Newspaper Page Text
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-' fl. B. mOW, EDITOR A5D PROPRIETOR. 'J J
CLEA RFIELD. PA., DEC. 26, 1860.
; - , '. COXING OUT BOLDLY.
" We like to see a man sailing under bis tree
colors ; we know, then, where to find him, and
how to meet him. We confess, therefore,
'that it is a satisfaction to find the editor of the
, Clearfield Republican, the organ of the Breck-
inridge Democracy, expressing his opinion of
-Nogro Slavery in snch terms as will admit of
"no doubt. I In his last issue, he says ; r .
. t Tha 1 1 he ed i tor f of t he Journal may not m i s
vrepresent ns hereafter, we will here say that we
t believe slavery to be of Divine origin, and defy
. him and all other Abolitionists, in this or any
other country, to disprove it by the Bible."
--There Is no trouble about understanding
language like that. . It' is plain, nneqnivocal
and pointed. We believe slavery to be of
," Divine ongin !" are the words of our neigh
.bor, and so firmly is be convinced of the cor
rectness of his belief in the "blessed, chris
tianizing institution," that he "defies" us and
all other Abolitionists," as be is pleased to
call those who do not agree with him, "to dis
" prove it by the Bible." Rather sharp, that,
we should say, in the editor of the Republi
can : , He makes a broad assertion, and then
-asks others to "disprove" it, or admit that he
Is right, instead of himself producing the evi
dence necessary to establish what, he avers
-Having laid down a proposition, he should first
present his own arguments before asking oth
ers to controvert them., ,If he does this, and
Jbercby convinces the Christian world that
slavery is the normal condition of the negro
that it is of "Divine origin" and expressly de
aigned to secure Sambo's temporal and spir
itual welfare he will accomplish what all oth
ers have failed to do. At the same time, he
night give us bis opinion on free white labor.
Is that not also of "Divine origin?" If it is,
can1 he enlighten as as to the purpose of an
all-wise Providence in permitting two such ad
Terse systems to grow up in one conntry 1 .
' But, the question arises, does the editor of
the Republican really wish to enter into a con
troversy on this subject with as humblo an in
dividual as ourself 1 : We think not, for in im
mediate connection with the sentence above
quoted, be says : " Call in your Beeeher,
Chapin & Co., if you please, and we will see
how soon you mast discard the Bible to car
si ry your point." So it is very clear that he
is after larger game. He wants foeraen more
"worthy of his steel!" He wants to enter the
lists against that "generation of vipers," "hyp
ocrites" and "wrong-doers," as he recently
designated all preachers of the Gospel who
xpress opinions adverse to those he entcttains
about slavery. We imagine that "Beeeher,
Chapin & Co.," when they are made acquaint
ed with the challenge of our valorous neigh
bor, will "shake in their boots ;" in fact, we
think, if the material of their pedal coverings
will withstand the shock to which they cannot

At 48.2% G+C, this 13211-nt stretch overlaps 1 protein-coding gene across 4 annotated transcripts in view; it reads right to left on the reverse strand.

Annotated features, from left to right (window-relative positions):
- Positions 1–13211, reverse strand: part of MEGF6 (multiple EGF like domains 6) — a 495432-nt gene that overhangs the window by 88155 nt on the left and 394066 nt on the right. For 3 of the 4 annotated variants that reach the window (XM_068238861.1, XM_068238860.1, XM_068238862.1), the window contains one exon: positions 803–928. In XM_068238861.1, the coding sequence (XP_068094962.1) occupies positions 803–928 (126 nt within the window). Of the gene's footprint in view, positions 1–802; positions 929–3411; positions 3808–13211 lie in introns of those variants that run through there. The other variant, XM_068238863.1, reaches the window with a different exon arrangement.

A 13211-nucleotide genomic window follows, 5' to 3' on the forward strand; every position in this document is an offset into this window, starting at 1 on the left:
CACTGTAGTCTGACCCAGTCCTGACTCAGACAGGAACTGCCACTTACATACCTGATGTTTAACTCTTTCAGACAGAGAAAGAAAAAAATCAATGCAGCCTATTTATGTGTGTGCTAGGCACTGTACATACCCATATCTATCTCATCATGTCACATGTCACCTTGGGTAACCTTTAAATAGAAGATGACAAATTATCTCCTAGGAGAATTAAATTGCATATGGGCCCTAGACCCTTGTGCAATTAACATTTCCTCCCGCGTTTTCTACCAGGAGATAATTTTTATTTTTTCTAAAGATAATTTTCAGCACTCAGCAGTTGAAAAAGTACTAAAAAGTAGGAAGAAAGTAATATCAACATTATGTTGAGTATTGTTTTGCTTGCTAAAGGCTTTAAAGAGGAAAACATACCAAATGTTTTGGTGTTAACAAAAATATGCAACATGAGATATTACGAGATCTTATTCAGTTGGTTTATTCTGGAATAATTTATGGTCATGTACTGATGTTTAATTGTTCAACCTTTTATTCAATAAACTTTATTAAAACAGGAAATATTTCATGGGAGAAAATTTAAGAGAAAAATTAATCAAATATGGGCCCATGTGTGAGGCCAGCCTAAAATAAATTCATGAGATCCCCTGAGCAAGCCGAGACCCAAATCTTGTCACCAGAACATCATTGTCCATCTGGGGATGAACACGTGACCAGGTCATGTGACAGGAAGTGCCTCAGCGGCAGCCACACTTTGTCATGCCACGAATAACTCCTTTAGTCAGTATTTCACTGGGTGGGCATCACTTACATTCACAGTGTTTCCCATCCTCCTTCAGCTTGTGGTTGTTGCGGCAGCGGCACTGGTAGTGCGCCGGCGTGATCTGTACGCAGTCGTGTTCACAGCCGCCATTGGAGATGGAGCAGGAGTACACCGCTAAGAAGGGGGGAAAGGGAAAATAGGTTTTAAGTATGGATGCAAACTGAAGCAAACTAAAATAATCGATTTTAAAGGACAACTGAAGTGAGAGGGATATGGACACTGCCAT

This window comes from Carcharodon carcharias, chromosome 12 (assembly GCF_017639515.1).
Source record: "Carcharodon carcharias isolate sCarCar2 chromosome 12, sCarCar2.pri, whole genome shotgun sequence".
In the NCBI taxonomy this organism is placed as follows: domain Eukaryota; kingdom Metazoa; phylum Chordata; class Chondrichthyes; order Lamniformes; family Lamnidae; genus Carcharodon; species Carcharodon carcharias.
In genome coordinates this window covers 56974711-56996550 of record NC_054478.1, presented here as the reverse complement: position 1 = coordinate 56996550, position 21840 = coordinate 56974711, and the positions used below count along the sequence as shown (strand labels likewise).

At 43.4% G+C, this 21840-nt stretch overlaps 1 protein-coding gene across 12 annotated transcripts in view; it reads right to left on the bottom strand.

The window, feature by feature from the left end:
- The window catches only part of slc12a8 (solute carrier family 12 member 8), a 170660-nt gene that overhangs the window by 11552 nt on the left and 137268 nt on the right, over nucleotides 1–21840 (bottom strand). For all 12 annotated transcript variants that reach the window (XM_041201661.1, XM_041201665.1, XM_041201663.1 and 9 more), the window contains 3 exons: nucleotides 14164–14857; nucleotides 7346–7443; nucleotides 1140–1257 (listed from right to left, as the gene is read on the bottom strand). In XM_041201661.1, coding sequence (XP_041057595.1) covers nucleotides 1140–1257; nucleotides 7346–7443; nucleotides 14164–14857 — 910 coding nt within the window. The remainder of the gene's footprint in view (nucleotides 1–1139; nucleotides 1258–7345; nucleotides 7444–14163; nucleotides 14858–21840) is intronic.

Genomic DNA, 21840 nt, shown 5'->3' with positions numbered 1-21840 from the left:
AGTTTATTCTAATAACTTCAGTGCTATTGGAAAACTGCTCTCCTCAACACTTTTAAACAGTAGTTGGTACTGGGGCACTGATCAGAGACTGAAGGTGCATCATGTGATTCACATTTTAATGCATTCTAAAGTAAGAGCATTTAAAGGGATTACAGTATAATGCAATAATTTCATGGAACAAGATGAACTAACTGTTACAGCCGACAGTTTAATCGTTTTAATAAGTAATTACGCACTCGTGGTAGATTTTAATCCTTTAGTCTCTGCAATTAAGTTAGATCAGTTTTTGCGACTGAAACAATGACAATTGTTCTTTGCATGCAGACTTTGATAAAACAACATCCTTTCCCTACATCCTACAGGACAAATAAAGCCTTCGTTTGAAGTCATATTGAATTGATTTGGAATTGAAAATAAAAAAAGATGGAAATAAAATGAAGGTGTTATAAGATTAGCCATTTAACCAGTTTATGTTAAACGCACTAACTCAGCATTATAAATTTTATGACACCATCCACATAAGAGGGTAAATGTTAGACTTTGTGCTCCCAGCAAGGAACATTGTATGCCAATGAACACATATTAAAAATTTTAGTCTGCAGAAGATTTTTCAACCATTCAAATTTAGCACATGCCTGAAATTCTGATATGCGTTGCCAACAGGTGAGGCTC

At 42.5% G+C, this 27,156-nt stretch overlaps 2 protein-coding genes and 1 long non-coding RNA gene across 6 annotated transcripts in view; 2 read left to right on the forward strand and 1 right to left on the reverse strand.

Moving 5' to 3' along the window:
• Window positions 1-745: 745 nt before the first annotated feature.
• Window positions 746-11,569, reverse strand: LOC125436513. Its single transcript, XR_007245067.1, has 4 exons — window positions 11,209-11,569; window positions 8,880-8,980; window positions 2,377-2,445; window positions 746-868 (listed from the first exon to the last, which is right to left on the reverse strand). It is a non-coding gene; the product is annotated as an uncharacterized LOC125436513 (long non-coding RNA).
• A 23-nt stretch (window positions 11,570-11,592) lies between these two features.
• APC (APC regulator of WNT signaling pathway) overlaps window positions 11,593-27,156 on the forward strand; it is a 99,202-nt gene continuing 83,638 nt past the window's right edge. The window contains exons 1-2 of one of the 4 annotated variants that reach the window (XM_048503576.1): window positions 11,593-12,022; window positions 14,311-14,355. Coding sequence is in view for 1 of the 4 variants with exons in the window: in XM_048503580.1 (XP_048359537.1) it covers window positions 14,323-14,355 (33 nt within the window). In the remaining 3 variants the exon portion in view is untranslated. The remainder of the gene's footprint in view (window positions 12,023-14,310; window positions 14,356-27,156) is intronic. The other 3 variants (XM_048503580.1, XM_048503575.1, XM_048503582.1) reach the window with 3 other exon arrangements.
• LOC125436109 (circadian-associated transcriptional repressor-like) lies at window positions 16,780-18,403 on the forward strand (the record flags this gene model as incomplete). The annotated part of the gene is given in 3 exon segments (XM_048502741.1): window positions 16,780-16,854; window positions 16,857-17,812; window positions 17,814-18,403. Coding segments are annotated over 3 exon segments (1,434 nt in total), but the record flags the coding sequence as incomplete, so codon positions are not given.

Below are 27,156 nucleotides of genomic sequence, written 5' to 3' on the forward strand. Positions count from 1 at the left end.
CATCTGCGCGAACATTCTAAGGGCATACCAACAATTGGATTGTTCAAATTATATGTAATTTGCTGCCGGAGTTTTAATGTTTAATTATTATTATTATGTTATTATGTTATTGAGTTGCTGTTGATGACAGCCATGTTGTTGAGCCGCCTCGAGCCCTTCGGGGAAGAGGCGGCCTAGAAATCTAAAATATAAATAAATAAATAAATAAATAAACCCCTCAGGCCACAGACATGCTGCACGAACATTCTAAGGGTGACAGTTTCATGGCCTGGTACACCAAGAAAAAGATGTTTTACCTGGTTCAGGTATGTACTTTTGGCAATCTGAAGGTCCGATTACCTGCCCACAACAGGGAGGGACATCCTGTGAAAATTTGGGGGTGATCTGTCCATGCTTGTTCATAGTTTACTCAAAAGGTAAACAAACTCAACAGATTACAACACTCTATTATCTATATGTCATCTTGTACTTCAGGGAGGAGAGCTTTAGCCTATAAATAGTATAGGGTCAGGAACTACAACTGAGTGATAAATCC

fail to be subjected, the manufacturer will be
justly entitled to a medal ot the largest dimen
sions." Indeed, we fear the theological and
rhetorical reputation of "B., C. & Co." is in
imminent jeopardy, and we would advise them
to effect a "coompromise," by which they
may escape the public hnmilftion and disgraco
which now st ares them in the face.
Stand Firm ! Be True ! We hear tho re
mark made frequently by Democratic politi
ians that, in tho present disordered state of
the conntry, the Republicans ought to "re
trace their steps !" Why J we should like to
know, j Have we done anything amiss ? Is
there anything wrong in electing a Republican
President? Were not the principles of our
party well understood ? Do we propose to use
any but lawful and constitutional means to es
tablish any policy we advocate ? We ask for
nothing that is not clearly right we have
nothing to apologize for, nothing to take back,
as a party. We believe we are engaged in a
just cause, and shall we now, because traitors
threaten to break np the Union degrade our
manhood by calling back tho routed enemy
and basely surrender all we have gained by
our victory? Wo say, Neve!; Let us bo
trne to nr country and our principles. Let
us stand firm as the eternal hills upon the Re
publican platform, and turn this Government
back fnto the channel in which the framers of
tbe Constitution originally placed it. Trea
son, encouraged by the President and his ad
visers, is , stalking unblnshingly through the
land, and no reasonable concessions that could
bo; made by the North would In tho least
change tbe purpose of those who hare deter
mined at all hazards to destroy tbe Govern
ment. The only thing, then, that Republicans
can do is to maintain their position with un
wavering firmness. If the Secessionists suc
ceed in tbeir mad designs, tbe fault is not ours j
it lies with those in power.' Had Mr. Buchan
an performed his duty at tho outstart had he
complied with tbe withes of Generals Scott
and Cass to have tbe Chsrleston forts proper
ly manned there would have been little, and,
probably, none of the present trouble; ' - '
The Pennsylvania Legislature meets on the
first Tuesday, 1st day of January. The elec